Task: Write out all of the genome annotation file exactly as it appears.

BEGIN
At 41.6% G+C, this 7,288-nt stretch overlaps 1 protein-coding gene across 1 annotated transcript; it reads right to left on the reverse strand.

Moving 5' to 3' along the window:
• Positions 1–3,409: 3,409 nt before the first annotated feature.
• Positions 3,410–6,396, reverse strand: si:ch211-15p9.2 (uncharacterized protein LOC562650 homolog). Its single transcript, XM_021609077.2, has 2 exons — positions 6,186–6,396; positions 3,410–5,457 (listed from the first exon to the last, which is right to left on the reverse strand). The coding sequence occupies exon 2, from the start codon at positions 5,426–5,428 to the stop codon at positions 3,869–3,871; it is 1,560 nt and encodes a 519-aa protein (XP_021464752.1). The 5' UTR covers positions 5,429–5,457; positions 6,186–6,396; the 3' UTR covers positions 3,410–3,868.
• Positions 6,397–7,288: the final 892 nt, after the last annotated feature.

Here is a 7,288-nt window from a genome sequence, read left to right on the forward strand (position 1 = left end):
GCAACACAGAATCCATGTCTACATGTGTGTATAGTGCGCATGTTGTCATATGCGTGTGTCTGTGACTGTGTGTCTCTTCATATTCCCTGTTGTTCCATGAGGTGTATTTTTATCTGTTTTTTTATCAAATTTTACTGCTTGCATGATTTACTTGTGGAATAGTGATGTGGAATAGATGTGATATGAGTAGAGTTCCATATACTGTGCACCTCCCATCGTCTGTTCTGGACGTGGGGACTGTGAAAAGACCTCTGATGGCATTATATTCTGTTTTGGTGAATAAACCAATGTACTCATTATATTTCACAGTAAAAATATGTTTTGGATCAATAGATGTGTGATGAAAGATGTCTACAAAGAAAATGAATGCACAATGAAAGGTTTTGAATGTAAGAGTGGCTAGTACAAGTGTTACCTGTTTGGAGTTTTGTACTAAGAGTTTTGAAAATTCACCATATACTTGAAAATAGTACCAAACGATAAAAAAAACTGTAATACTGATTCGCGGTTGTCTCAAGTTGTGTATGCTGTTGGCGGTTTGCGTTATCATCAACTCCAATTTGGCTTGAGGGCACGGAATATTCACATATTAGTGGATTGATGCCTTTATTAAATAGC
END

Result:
At 41.6% G+C, this 7,288-nt stretch overlaps 1 protein-coding gene across 1 annotated transcript; it reads right to left on the reverse strand.

Moving 5' to 3' along the window:
• Positions 1–3,409: 3,409 nt before the first annotated feature.
• Positions 3,410–6,396, reverse strand: si:ch211-15p9.2 (uncharacterized protein LOC562650 homolog). Its single transcript, XM_021609077.2, has 2 exons — positions 6,186–6,396; positions 3,410–5,457 (listed from the first exon to the last, which is right to left on the reverse strand). The coding sequence occupies exon 2, from the start codon at positions 5,426–5,428 to the stop codon at positions 3,869–3,871; it is 1,560 nt and encodes a 519-aa protein (XP_021464752.1). The 5' UTR covers positions 5,429–5,457; positions 6,186–6,396; the 3' UTR covers positions 3,410–3,868.
• Positions 6,397–7,288: the final 892 nt, after the last annotated feature.

Here is a 7,288-nt window from a genome sequence, read left to right on the forward strand (position 1 = left end):
GCAACACAGAATCCATGTCTACATGTGTGTATAGTGCGCATGTTGTCATATGCGTGTGTCTGTGACTGTGTGTCTCTTCATATTCCCTGTTGTTCCATGAGGTGTATTTTTATCTGTTTTTTTATCAAATTTTACTGCTTGCATGATTTACTTGTGGAATAGTGATGTGGAATAGATGTGATATGAGTAGAGTTCCATATACTGTGCACCTCCCATCGTCTGTTCTGGACGTGGGGACTGTGAAAAGACCTCTGATGGCATTATATTCTGTTTTGGTGAATAAACCAATGTACTCATTATATTTCACAGTAAAAATATGTTTTGGATCAATAGATGTGTGATGAAAGATGTCTACAAAGAAAATGAATGCACAATGAAAGGTTTTGAATGTAAGAGTGGCTAGTACAAGTGTTACCTGTTTGGAGTTTTGTACTAAGAGTTTTGAAAATTCACCATATACTTGAAAATAGTACCAAACGATAAAAAAAACTGTAATACTGATTCGCGGTTGTCTCAAGTTGTGTATGCTGTTGGCGGTTTGCGTTATCATCAACTCCAATTTGGCTTGAGGGCACGGAATATTCACATATTAGTGGATTGATGCCTTTATTAAATAGC